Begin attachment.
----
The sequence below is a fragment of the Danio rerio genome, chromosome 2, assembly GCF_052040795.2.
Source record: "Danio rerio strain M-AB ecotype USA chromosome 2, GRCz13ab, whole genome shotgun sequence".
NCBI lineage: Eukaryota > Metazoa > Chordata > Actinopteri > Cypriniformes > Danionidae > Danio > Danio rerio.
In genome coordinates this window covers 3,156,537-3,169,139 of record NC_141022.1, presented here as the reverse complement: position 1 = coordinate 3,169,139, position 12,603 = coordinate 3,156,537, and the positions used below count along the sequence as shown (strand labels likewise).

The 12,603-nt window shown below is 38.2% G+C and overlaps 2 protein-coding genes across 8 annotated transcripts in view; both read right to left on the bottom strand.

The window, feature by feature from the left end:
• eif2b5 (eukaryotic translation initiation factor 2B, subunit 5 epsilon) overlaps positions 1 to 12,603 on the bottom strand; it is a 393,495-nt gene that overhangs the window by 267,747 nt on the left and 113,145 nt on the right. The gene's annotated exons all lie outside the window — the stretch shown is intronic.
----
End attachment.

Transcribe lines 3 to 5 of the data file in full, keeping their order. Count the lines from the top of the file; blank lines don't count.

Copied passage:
NCBI lineage: Eukaryota > Metazoa > Chordata > Actinopteri > Cypriniformes > Danionidae > Danio > Danio rerio.
In genome coordinates this window covers 3,156,537-3,169,139 of record NC_141022.1, presented here as the reverse complement: position 1 = coordinate 3,169,139, position 12,603 = coordinate 3,156,537, and the positions used below count along the sequence as shown (strand labels likewise).

The 12,603-nt window shown below is 38.2% G+C and overlaps 2 protein-coding genes across 8 annotated transcripts in view; both read right to left on the bottom strand.